Christ’s College were tentatively hopeful about the future of their college lawns today, following attempts earlier this year to eradicate a lawn-eating pest that had been plaguing the grounds.

The Cockchafer beetle, which feeds on the roots of grass, has been decimating the lawns of the college, which was once home to the world-renowned naturalist Charles Darwin. However, following efforts earlier this year to eradicate the beetles, the lawn showed signs of recovery this week, as fresh grass began to emerge.

The hoards of Cockchafer beetles, famous for their large numbers, appeared in the First Court lawns around two years ago, and the gardening staff at Christ’s have been struggling with them ever since.

An attempt last year to eradicate them by introducing Nematode worms, which feed on the Cockchafer beetles, proved unsuccessful, and the famous circular lawn continued to suffer.

Lottie Collis, the Deputy Head Gardener at Christ’s College, said that, “The lawn was absolutely riddled with big brown patches. It looked awful and really upset everybody”.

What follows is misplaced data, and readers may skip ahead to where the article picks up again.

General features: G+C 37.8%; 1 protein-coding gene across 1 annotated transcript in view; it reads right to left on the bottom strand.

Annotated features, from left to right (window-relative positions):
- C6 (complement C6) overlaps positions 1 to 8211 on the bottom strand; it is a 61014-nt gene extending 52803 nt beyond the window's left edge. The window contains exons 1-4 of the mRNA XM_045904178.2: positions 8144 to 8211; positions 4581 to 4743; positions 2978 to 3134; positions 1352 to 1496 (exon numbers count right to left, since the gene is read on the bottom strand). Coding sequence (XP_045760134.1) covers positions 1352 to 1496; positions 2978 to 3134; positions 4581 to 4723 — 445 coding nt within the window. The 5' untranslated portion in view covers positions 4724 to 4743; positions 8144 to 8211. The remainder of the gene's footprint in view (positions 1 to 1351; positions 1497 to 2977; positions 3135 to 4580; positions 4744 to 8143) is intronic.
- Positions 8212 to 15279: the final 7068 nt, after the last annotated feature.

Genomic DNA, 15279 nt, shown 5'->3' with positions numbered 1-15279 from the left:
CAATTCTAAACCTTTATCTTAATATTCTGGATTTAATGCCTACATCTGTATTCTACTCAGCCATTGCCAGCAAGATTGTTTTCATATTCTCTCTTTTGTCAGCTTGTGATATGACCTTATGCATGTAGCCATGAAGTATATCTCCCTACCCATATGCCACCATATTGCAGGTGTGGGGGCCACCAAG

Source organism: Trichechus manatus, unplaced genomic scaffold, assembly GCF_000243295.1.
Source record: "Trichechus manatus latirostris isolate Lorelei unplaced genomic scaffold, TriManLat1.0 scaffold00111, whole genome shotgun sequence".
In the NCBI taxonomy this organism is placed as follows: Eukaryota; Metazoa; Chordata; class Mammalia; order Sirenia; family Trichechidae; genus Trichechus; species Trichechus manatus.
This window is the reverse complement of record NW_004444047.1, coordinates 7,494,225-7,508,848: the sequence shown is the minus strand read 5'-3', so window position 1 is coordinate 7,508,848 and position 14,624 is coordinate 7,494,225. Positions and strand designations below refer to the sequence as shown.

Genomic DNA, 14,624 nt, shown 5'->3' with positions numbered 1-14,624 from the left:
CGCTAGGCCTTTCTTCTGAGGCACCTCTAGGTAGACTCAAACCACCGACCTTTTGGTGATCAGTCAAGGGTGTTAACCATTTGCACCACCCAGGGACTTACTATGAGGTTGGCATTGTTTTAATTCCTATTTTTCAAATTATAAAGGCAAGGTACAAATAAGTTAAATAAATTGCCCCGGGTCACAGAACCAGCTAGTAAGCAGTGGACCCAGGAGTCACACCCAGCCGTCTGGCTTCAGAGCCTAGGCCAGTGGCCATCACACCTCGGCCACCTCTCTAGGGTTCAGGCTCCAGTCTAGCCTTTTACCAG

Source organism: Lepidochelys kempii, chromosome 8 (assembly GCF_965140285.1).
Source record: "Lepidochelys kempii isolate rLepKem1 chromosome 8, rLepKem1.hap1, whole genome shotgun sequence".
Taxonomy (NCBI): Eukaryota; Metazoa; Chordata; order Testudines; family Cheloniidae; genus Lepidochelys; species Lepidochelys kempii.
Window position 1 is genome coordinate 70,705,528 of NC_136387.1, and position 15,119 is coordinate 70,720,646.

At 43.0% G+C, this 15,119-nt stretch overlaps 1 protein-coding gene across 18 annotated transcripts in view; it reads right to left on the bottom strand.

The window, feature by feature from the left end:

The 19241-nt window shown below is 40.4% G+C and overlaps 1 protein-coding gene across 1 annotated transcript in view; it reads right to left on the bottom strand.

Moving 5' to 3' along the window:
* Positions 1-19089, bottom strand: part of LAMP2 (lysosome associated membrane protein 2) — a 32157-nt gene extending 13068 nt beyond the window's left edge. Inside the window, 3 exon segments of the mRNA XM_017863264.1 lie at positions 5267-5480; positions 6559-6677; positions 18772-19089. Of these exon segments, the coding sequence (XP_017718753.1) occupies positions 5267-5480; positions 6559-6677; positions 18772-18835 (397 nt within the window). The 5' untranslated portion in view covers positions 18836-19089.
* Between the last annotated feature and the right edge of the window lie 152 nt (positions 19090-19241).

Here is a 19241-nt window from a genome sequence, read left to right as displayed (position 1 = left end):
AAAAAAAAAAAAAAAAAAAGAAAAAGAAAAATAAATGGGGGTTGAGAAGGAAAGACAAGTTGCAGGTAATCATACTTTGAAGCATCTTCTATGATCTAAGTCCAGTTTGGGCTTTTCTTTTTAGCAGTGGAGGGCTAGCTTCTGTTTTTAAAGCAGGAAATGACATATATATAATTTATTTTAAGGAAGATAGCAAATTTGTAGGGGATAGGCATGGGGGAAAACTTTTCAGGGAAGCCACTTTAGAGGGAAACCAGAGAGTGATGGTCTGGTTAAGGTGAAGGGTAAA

Following complaints from academics, a last ditch attempt was made to rid the college once and for all of the half inch pests, and in January this year gardeners dug the entire 1,740 square feet of the First Court lawn, leaving it bare for two months, in the hope that the combination of frost, birds and pesticides would finally kill off the Cockchafers.

The beetles, also known as May beetles or Sprang beetles, live under the lawns, and come up during the hotter months of summer to feed on the roots of the lawns. They receded into near extinction across England following the introduction of pesticides in the 20th century, but stricter pesticide regulations, bought in during the1980’s, have lead to an upsurge in their numbers in recent years.

Ms Collis described the Cockchafer - latin name phyllopertha horticola - as, “horrible little things. They are about an inch long and have little brown faces.” Christ’s, however, were hopefully that the emergence of the fresh grass this week signalled the end to their beetle troubles.

However, even if the grass, which was reseeded in mid-March, does flourish in First Court this year, we still may not have seen the end of the Cockchafer. Dr. Geoffrey Ingham, honorary garden steward at Christ’s noted that the “adult beetles lay eggs in grassland, which develop as grubs for up to four years, feeding on roots”.

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